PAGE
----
Monday, June 18, 2007

Slowing Online Sales

Like you, the NYT headline caught my eye last week "Online Sales Lose Steam!" What could it mean? Recession? The resurrection of the brick and mortar? The mom and pop? Bookstores? Record stores? Dubious, I bookmarked it - but before I could issue a takedown, Slate.com beat me to it.

While Jack Shafer gives the story the rod from a journalistic perspective, I'll issue my one and only piling-on: which is my general dismay at the way both market researchers and consultancies (like Jupiter, the issuer of the data) and the NYT are able to take the data-rich markets and behaviors of the web and gin up sensationalist stories that don't really add up to much. Do I have lots of evidence of this happening? No, not right now. Does it irk me, nonetheless? Yes.

2 comments:

Lester said...

Also, note how far the prediction runs. In 2011, we'll be in the process of choosing which president succeeds the one we haven't chosen yet. Think how hard it is to predict that race today, even in terms of what the salient issues might me. And yet, businesses like Jupiter confidently assert what's going to happen in a far more complex market. This graph has its uses in the sense that it visually shows roughly what impact a constant rate of decline will have on sales, if it happens. But beyond that, it says nothing useful.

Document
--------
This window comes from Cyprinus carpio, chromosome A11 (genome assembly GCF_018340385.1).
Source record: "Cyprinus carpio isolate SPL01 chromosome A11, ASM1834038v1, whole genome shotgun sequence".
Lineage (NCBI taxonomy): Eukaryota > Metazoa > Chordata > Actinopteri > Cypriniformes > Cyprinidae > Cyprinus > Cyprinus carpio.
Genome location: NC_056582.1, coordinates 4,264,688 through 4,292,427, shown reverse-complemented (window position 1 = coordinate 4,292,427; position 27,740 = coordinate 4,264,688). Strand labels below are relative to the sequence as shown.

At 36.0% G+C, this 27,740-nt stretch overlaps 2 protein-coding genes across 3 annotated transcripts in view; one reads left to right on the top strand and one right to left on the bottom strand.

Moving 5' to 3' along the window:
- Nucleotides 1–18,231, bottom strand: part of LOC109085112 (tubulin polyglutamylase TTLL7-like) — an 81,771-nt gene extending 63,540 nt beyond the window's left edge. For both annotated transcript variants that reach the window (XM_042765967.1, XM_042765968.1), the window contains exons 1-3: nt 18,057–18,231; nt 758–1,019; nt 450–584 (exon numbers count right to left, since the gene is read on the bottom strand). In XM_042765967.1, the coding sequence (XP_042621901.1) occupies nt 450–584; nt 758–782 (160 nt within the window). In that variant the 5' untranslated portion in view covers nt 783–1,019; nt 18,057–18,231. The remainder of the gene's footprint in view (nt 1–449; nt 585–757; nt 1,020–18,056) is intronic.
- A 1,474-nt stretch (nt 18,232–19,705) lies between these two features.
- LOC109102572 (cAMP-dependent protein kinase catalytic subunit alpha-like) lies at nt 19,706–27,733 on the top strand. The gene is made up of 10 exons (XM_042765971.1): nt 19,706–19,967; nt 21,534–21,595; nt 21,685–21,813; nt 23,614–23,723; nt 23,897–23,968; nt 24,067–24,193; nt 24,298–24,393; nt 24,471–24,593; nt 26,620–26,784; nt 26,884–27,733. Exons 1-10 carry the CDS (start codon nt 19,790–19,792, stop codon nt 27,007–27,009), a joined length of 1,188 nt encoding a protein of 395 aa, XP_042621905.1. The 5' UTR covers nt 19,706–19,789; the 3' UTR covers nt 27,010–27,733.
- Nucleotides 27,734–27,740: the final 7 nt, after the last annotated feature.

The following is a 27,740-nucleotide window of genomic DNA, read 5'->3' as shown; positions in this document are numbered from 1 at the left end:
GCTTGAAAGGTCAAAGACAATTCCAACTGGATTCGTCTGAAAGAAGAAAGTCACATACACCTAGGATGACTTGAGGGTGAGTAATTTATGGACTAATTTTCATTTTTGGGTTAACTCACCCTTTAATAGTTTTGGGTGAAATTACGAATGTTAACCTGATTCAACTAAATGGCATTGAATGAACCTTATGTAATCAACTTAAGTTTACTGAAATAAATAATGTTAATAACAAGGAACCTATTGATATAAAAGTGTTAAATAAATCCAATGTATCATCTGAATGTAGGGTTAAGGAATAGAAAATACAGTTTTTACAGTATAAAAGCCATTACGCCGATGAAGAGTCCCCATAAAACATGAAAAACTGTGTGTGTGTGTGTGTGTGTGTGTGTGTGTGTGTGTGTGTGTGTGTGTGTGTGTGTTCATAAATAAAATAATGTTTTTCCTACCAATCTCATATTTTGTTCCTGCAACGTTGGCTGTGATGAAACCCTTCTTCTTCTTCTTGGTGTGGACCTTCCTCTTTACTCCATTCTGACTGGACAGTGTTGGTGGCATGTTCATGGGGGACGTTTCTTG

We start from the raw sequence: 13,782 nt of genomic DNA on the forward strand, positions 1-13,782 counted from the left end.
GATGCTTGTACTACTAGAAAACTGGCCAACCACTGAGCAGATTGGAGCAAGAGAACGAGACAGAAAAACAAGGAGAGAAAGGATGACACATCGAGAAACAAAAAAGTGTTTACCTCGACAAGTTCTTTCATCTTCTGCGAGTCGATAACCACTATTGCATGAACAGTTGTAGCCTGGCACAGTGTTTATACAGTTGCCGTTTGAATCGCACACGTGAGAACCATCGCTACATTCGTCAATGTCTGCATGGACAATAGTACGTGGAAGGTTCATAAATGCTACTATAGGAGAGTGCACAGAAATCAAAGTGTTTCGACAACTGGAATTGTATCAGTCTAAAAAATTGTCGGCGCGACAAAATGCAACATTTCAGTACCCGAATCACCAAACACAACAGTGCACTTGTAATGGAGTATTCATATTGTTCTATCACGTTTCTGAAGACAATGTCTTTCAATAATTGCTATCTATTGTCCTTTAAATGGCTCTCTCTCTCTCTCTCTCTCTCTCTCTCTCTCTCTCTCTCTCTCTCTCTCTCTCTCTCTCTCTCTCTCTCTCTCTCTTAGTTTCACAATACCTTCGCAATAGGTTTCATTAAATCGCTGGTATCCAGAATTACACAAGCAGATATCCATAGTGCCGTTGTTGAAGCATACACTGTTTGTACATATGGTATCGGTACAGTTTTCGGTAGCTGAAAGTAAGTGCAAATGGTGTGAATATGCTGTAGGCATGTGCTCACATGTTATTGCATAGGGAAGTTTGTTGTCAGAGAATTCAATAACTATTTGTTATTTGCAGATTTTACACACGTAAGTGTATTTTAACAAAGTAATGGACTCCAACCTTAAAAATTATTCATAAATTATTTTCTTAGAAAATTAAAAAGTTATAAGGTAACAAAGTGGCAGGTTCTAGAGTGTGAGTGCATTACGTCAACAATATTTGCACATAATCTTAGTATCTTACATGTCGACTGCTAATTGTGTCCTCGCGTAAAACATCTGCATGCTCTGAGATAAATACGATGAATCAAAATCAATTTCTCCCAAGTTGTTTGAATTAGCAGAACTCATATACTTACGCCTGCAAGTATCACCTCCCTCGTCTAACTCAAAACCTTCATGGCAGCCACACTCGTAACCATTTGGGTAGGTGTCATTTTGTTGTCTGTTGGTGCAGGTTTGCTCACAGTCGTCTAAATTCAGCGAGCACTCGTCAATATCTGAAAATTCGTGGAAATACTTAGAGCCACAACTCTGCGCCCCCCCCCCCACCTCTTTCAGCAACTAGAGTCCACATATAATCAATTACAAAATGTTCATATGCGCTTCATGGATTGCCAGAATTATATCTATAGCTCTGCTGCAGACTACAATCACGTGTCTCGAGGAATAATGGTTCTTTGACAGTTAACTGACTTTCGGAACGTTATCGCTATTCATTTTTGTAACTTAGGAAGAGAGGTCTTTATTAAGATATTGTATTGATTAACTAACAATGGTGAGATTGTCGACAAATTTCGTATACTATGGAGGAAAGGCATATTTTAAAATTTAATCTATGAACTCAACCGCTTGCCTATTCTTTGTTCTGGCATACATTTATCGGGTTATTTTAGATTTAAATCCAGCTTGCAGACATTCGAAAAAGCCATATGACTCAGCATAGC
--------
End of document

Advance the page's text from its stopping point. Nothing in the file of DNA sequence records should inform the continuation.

But still... it is a telling and important story that online sales growth is slowing. The NYT's real sin is to try and extend it to areas where slower sales don't really matter.

Ritik Dholakia said...

Well, I'd paint the sin, as it were, on both Jupiter and the NYT. In general, an odd cycle that exists between analysts/consultants and the press, cherry-picking modest amounts of data from a relatively data-rich environment and pushing it to its sensationalist extremes... While the hype serves certain interests (the third party observers - media and papers, as well as certain companies), I think it can bias the environment in which companies are trying to bring products to market...

And while a trend of slowing sales may be evident, the impact of that trend is less clear. Are we just reaching a natural saturation point? But that's a topic for another day...

Thanks for commenting!